Inocula from organic-rich black muds immediately underlying intertidal laminated microbial mats dominated by Microcoleus chthonoplastes yielded large, variable diameter spirochetes. These unusual spirochetes, previously reported only from the Alfacs Peninsula at the delta of the Ebro river in northeast Spain, contain striking arrays of cytoplasmic granules packed into their protoplasmic cylinders. On several occasions, both in summer and winter, the huge spirochetes were recognized in samples from mats growing in the Sippewissett salt marsh at Woods Hole Massachusetts. They were also seen in similar samples from microbial mats at North Pond, Laguna Figueroa, Baja California Norte, Mexico. The identity of these spirochetes was confirmed by electron microscopy: number and disposition of flagella, composite structure, measurements of their distinctive cytoplasmic granules. The granules, larger, more conspicuous and present in addition to ribosomes, are hypothesized to contain ATPases. As culture conditions worsen, these spirochetes retract into membrane-bounded round bodies in which they form refractile inclusions. From morphology and behavior we conclude the North American spirochetes from both Atlantic and Pacific intertidal microbial mats are indistinguishable from those at the delta of the Ebro river. We conclude a cosmopolitan distribution for Spirosymplokos deltaeiberi.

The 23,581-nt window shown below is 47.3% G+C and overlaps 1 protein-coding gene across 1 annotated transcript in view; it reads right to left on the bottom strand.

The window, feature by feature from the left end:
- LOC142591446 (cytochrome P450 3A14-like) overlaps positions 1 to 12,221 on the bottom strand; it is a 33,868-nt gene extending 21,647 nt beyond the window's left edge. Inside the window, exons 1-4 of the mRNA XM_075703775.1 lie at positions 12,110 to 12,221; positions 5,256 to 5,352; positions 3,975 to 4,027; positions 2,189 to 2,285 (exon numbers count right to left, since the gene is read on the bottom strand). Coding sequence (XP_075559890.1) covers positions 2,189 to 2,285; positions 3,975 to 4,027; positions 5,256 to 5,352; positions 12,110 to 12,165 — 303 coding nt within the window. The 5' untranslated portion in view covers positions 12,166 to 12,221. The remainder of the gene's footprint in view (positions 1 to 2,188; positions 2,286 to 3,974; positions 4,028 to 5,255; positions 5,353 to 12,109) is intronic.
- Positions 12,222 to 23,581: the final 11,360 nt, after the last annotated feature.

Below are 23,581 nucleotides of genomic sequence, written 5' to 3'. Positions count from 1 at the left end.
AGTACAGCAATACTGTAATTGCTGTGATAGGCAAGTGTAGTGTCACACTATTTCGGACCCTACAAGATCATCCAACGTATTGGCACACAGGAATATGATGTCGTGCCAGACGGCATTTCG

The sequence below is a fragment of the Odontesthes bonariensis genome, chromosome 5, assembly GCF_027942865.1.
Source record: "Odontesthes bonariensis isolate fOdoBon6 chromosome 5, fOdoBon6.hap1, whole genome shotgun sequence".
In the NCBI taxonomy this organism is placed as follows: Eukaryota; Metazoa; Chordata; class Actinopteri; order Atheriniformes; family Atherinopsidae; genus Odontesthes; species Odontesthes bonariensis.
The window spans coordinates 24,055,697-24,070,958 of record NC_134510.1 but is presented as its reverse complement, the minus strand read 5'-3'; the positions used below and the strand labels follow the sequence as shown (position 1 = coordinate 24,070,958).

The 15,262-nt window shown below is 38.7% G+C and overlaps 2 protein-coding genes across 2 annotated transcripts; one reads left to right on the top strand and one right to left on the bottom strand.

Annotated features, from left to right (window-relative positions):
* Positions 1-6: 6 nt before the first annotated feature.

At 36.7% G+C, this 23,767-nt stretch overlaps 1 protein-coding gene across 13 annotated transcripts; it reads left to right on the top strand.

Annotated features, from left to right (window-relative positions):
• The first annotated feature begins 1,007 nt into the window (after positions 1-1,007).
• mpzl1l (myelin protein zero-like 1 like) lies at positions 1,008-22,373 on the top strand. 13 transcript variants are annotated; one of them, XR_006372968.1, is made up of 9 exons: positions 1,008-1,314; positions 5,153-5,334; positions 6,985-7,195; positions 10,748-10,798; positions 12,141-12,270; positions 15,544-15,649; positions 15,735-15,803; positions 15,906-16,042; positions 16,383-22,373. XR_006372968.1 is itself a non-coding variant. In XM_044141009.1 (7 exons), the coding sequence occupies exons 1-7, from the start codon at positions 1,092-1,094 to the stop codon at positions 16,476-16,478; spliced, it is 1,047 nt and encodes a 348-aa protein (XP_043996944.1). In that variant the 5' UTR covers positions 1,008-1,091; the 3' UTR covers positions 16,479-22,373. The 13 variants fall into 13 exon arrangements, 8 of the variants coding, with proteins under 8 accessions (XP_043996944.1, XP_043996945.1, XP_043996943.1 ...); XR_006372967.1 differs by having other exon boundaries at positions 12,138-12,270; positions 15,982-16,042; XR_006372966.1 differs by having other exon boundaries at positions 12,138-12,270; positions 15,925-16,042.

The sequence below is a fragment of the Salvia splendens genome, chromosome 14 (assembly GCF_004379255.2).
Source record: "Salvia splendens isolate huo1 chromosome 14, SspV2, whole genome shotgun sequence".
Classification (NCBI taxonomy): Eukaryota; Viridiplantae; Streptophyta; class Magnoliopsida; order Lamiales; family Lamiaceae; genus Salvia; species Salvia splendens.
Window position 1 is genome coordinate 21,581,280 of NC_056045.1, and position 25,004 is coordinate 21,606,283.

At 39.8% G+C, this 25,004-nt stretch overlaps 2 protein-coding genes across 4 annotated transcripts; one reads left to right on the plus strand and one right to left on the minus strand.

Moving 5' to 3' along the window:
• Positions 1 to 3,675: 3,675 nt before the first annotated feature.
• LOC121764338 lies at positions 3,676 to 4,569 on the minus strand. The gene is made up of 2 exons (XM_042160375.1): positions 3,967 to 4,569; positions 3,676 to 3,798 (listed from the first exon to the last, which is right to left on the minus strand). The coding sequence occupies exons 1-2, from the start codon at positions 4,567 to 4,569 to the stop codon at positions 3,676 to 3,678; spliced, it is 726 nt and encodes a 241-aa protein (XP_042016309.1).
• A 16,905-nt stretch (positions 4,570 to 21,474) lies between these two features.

Mendeley saves you time finding and organizing research
Choose a citation style from the tabs below